Deep inside the waterways of the Nile Delta, it is hard to believe that this region is in an environmental crisis. It is an idyllic setting as the canoes of fishermen drift through the swamps; kingfishers and egrets fly overhead, and reeds glisten in the early morning sunshine.
But the fishermen are not happy. They say their catches are down, and that the water is more and more polluted from nearby factories.
There is certainly enormous pressure on the Delta's resources; most of Egypt's 80 million people are crammed into this fertile, green landscape, where the Nile ends its epic journey half the length of Africa, and fans out into a series of tributaries and lakes, before flowing into the Mediterranean.
I ask the fishermen if they know about global warming, and the threat to the Delta posed by the possibility of sea-levels rising. They say they have heard about it, but have seen no evidence yet.
We leave the fishermen, and drive north, closer to the Mediterranean coastline. Our engaging guide is Mamdouh Hamza, a prominent Egyptian engineer and head of a company that specialises in underwater construction.
Hamza stops his car, and leads us out into some sandy wastes by the side of the road. We can see abandoned crops, and dying palm trees. He says the land has been destroyed by salinity, or salt.
Rising salinity levels
|Mamdouh Hamza says rising salinity could lead to economic and agricultural disaster
As the sea on Egypt's coastline rises, (Hamza says by 20cm during the last century, a statistic that leading Egyptian government scientists concur with) salt-water infiltrates the Delta's soil from below, and destroys the farming land.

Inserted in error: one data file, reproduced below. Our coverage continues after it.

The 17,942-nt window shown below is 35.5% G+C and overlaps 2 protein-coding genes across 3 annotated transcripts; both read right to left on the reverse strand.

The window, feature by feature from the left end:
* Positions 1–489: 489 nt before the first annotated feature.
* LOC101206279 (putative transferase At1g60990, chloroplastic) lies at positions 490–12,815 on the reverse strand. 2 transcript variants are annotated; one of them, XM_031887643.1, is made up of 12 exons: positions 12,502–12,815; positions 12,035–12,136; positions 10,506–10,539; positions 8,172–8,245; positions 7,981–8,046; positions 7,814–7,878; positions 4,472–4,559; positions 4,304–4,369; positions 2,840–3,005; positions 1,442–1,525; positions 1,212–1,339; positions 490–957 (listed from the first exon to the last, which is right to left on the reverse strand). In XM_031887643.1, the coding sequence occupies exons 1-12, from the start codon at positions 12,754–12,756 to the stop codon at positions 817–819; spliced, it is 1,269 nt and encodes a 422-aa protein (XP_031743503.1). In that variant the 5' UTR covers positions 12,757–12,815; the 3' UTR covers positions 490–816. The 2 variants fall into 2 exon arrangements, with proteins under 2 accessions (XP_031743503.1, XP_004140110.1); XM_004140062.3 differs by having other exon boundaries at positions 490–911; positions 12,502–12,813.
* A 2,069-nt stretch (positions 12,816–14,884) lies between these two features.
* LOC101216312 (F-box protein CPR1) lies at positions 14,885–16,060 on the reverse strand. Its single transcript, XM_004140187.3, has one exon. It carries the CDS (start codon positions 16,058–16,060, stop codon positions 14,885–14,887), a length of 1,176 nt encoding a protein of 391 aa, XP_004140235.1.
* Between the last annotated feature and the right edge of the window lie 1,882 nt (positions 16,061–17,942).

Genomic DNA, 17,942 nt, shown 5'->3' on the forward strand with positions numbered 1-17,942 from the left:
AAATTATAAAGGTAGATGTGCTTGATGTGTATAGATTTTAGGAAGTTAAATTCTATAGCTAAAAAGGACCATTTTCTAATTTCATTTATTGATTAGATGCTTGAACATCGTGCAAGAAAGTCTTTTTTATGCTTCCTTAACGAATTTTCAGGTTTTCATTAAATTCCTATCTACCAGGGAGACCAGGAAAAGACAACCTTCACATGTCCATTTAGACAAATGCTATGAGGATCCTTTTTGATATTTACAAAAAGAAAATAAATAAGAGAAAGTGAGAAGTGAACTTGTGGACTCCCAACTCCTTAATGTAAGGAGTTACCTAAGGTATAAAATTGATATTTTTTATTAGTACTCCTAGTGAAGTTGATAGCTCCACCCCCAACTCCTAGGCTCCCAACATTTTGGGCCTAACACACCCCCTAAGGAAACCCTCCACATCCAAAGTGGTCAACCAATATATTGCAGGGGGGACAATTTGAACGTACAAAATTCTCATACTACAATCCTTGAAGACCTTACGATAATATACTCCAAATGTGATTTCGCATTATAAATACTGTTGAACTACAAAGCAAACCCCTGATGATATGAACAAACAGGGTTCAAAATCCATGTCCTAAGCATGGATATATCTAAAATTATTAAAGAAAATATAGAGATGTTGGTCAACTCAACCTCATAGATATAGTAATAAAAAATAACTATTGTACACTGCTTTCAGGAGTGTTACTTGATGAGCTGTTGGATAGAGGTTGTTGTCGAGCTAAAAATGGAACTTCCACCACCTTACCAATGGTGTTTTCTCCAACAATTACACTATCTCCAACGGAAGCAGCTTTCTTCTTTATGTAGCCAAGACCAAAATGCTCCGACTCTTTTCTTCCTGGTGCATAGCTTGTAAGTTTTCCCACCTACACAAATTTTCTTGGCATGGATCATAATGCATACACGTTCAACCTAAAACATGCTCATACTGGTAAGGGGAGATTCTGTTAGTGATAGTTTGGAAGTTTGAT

The consequences of this are very serious for Egypt, which relies on the Delta for food production.
Today, as Egypt's population continues to grow, and as it spends more and more money on food imports, the country cannot afford to lose any more productive land. Gesturing to the salty wastes around me, Hamza says: "It is a human disaster, an economic disaster, an agricultural disaster, and it will lead not only to poverty but also to hunger".
Of course, predictions of future changes in sea levels, mainly resulting from melting of the polar ice-caps, are very imprecise.
Last year, Egypt's environment minister, George Maged, told a parliamentary committee that "many of the towns…in the north of the Delta will suffer from the rise in the level of the Mediterranean with effect from 2020, and about 15 per cent of Delta land is currently under threat from the rising sea level and the seepage of salt water into ground water".
Many experts believe that a one-metre rise in sea-level on Egypt's coastline by the end of this century is a reasonable prediction, which, if true, would threaten the great city of Alexandria, and the millions of people who live in it.
Hamza has submitted an ambitious proposal to build a waterproof wall that he argues would effectively separate the sea from the land, prevent salt water seepage, whilst at the same time raising the shore by 2 metres, but, so far, the government has not taken him up on it.
One government scientist I met with, Professor Ibrahim El Shinnawy, is not convinced that such dramatic steps need to be taken yet.
He says, "we are recommending more investigations, but we think we can adapt ourselves to this problem, as the rate of change is very slow". In other words, there is still time " to put the best mitigation measures" in place.
In truth, there are any number of factors now damaging the ecology of the Delta. Ever since the completion of the Aswan High Dam, 40 years ago, soil fertility levels in the Delta have been falling, as large quantities of sediment are no longer washed downstream.
Hamza and I walk across from the abandoned land, to a plot that is still being farmed. We meet the owner, Abdel Fattah Ghoneim, 40, who tells us about the growing difficulties of making a living here in the northern Delta. He has to pump in fresh water, he says, whereas in the old days "there was enough rain, you didn't need to do anything more".
And, because the ground "is so salty" he has to buy hundreds of bags of sand, to lay on top of the ground and protect his crops from salinity. "Twenty or 30 years ago, we could just plant our seeds and not worry about anything else," Ghoneim says.
"But now, those days are over."